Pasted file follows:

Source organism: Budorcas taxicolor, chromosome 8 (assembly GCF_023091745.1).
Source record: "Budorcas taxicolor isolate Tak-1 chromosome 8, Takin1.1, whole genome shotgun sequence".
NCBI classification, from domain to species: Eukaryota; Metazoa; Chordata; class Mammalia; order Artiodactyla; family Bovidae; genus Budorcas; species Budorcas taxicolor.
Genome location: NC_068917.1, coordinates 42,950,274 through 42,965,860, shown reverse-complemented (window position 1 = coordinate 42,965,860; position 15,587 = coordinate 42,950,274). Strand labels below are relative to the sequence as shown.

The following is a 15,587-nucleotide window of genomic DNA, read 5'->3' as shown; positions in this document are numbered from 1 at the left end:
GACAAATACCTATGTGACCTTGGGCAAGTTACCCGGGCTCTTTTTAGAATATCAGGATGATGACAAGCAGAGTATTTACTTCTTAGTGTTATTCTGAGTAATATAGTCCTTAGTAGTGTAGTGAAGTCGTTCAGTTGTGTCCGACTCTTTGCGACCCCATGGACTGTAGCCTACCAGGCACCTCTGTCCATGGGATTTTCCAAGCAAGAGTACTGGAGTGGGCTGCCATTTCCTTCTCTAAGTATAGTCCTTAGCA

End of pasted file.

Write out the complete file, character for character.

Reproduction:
Source organism: Budorcas taxicolor, chromosome 8 (assembly GCF_023091745.1).
Source record: "Budorcas taxicolor isolate Tak-1 chromosome 8, Takin1.1, whole genome shotgun sequence".
NCBI classification, from domain to species: Eukaryota; Metazoa; Chordata; class Mammalia; order Artiodactyla; family Bovidae; genus Budorcas; species Budorcas taxicolor.
Genome location: NC_068917.1, coordinates 42,950,274 through 42,965,860, shown reverse-complemented (window position 1 = coordinate 42,965,860; position 15,587 = coordinate 42,950,274). Strand labels below are relative to the sequence as shown.

The following is a 15,587-nucleotide window of genomic DNA, read 5'->3' as shown; positions in this document are numbered from 1 at the left end:
GACAAATACCTATGTGACCTTGGGCAAGTTACCCGGGCTCTTTTTAGAATATCAGGATGATGACAAGCAGAGTATTTACTTCTTAGTGTTATTCTGAGTAATATAGTCCTTAGTAGTGTAGTGAAGTCGTTCAGTTGTGTCCGACTCTTTGCGACCCCATGGACTGTAGCCTACCAGGCACCTCTGTCCATGGGATTTTCCAAGCAAGAGTACTGGAGTGGGCTGCCATTTCCTTCTCTAAGTATAGTCCTTAGCA